• (source: Nielsen Book Data)9780691135434 20160605
High-energy astrophysics involves the study of exceedingly dynamic and energetic phenomena occurring near the most extreme celestial objects known to exist, such as black holes, neutron stars, white dwarfs, and supernova remnants. "High-Energy Astrophysics" provides graduate and advanced undergraduate students with the most complete, self-contained introduction to the subject available. This textbook covers all the essentials, weaving together the latest theory with the experimental techniques, instrumentation, and observational methods astronomers use to study high-energy radiation from space. Fulvio Melia introduces topics at the forefront of today's research, including relativistic particles, energetic radiation, and accretion disk theory. No other textbook offers such a thorough yet concise treatment of the key aspects of high-energy astrophysics - both theoretical and observational - or delves as deeply into modern detection techniques, satellite systems, and analytical and numerical modeling used by theoreticians. Amply illustrated, "High-Energy Astrophysics" is also ideal for researchers interested in the application of fundamental physical laws to understand how matter and radiation behave in regions of the universe where physical conditions are most extreme. It uniquely weaves together the theoretical and experimental aspects of this important branch of astronomy. It features stunning images of the high-energy sky. It fully describes the principal classes of high-energy sources, with an in-depth study of many archetypal objects within them. It provides an excellent, self-contained resource for the classroom, written by a preeminent researcher and teacher in the field.
(source: Nielsen Book Data)9780691135434 20160605
High-energy astrophysics involves the study of exceedingly dynamic and energetic phenomena occurring near the most extreme celestial objects known to exist, such as black holes, neutron stars, white dwarfs, and supernova remnants. High-Energy Astrophysics provides graduate and advanced undergraduate students with the most complete, self-contained introduction to the subject available. This textbook covers all the essentials, weaving together the latest theory with the experimental techniques, instrumentation, and observational methods astronomers use to study high-energy radiation from space. Fulvio Melia introduces topics at the forefront of today's research, including relativistic particles, energetic radiation, and accretion disk theory. No other textbook offers such a thorough yet concise treatment of the key aspects of high-energy astrophysics--both theoretical and observational--or delves as deeply into modern detection techniques, satellite systems, and analytical and numerical modeling used by theoreticians. Amply illustrated, High-Energy Astrophysics is also ideal for researchers interested in the application of fundamental physical laws to understand how matter and radiation behave in regions of the universe where physical conditions are most extreme. Uniquely weaves together the theoretical and experimental aspects of this important branch of astronomy Features stunning images of the high-energy sky Fully describes the principal classes of high-energy sources, with an in-depth study of many archetypal objects within them Provides an excellent, self-contained resource for the classroom, written by a preeminent researcher and teacher in the field.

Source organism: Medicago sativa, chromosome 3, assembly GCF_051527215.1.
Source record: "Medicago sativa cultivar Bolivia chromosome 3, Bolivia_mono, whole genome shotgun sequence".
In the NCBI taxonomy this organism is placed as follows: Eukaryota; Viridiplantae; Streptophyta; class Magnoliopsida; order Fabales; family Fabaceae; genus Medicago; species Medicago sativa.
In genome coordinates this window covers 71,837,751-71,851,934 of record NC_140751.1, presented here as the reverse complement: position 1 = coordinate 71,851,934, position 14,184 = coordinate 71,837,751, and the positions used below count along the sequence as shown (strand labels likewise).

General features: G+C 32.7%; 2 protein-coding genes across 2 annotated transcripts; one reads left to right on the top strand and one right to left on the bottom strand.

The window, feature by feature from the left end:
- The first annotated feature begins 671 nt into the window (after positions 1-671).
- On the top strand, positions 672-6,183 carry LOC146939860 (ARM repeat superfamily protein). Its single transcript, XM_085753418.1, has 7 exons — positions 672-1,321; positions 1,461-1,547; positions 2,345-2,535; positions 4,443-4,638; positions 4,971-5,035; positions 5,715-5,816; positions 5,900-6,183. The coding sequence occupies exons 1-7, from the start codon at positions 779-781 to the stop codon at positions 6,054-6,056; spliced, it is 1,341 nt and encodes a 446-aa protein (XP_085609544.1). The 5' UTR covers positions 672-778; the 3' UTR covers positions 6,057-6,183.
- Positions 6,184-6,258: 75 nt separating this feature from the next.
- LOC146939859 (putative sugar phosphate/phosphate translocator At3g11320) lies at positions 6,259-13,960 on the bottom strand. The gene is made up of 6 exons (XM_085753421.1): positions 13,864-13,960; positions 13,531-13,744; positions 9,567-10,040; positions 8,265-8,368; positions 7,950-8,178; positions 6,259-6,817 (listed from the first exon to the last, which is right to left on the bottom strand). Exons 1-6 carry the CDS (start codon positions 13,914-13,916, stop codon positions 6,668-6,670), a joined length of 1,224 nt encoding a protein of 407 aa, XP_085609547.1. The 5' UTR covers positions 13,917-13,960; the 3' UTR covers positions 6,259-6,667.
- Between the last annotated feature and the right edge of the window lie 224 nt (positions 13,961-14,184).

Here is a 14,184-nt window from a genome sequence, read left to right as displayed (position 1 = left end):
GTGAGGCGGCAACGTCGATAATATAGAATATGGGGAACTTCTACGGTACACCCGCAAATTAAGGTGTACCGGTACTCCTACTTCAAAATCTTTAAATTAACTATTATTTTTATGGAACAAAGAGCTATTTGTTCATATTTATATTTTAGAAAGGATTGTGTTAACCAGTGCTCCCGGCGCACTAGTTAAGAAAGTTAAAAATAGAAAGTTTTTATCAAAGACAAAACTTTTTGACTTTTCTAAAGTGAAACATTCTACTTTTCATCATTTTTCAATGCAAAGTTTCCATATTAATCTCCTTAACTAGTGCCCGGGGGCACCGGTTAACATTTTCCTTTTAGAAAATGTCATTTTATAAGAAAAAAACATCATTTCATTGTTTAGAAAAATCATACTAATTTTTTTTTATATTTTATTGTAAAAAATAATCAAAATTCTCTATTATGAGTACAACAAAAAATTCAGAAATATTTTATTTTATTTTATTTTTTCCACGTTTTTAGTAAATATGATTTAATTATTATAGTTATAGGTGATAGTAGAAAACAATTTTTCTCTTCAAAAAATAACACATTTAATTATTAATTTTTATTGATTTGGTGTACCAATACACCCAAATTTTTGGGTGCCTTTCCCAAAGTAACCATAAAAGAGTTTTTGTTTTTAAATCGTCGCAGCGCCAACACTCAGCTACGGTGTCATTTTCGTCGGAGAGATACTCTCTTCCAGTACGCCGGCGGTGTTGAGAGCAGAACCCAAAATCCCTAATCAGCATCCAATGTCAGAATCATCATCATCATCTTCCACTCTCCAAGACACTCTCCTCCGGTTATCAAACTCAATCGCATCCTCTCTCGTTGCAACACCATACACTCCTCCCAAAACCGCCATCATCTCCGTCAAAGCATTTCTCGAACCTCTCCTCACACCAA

(source: Nielsen Book Data)9780691140292 20160605
Engineering Library (Terman)
PHYSICS-360-01
Book
512 p. : ill. ; 25 cm.
  • Preface xix Chapter 1. Introduction 1 Chapter 2. Relativistic Kinematics 14 Chapter 3. Introduction to Curved Spacetime 25 Chapter 4. Physical Cosmology 36 Chapter 5. Radiation Physics of Relativistic Flows 50 Chapter 6. Compton Scattering 70 Chapter 7. Synchrotron Radiation 117 Chapter 8. Binary Particle Collision Processes 160 Chapter 9. Photohadronic Processes 187 Chapter 10. d Pair Production 227 Chapter 11. Blast-Wave Physics 258 Chapter 12. Introduction to Fermi Acceleration 314 Chapter 13. First-Order Fermi Acceleration 327 Chapter 14. Second-Order Fermi Acceleration 351 Chapter 15. The Geometry of Spacetime 379 Chapter 16. Black-Hole Electrodynamics 417 Chapter 17. High-Energy Radiations from Black Holes 452 Appendix A: Essential Tensor Calculus 473 Appendix B: Mathematical Functions 488 Appendix C: Solutions of the Continuity Equation 492 Appendix D: Basics of Monte Carlo Calculations 497 Appendix E: Supplementary Information 499 Appendix F: Glossary and Acronym List 505 Bibliography 509 Index 531.
  • (source: Nielsen Book Data)9780691144085 20160528
Bright gamma-ray flares observed from sources far beyond our Milky Way Galaxy are best explained if enormous amounts of energy are liberated by black holes. The highest- energy particles in nature - the ultra-high-energy cosmic rays - cannot be confined by the Milky Way's magnetic field, and must originate from sources outside our Galaxy. Understanding these energetic radiations requires an extensive theoretical framework involving the radiation physics and strong-field gravity of black holes. In "High Energy Radiation from Black Holes", Charles Dermer and Govind Menon present a systematic exposition of black-hole astrophysics and general relativity in order to understand how gamma rays, cosmic rays, and neutrinos are produced by black holes. Beginning with Einstein's special and general theories of relativity, the authors give a detailed mathematical description of fundamental astrophysical radiation processes, including Compton scattering of electrons and photons, synchrotron radiation of particles in magnetic fields, photohadronic interactions of cosmic rays with photons, gamma-ray attenuation, Fermi acceleration, and the Blandford-Znajek mechanism for energy extraction from rotating black holes. The book provides a basis for graduate students and researchers in the field to interpret the latest results from high-energy observatories, and helps resolve whether energy released by rotating black holes powers the highest-energy radiations in nature. The wide range of detail will make "High Energy Radiation from Black Holes" a standard reference for black-hole research.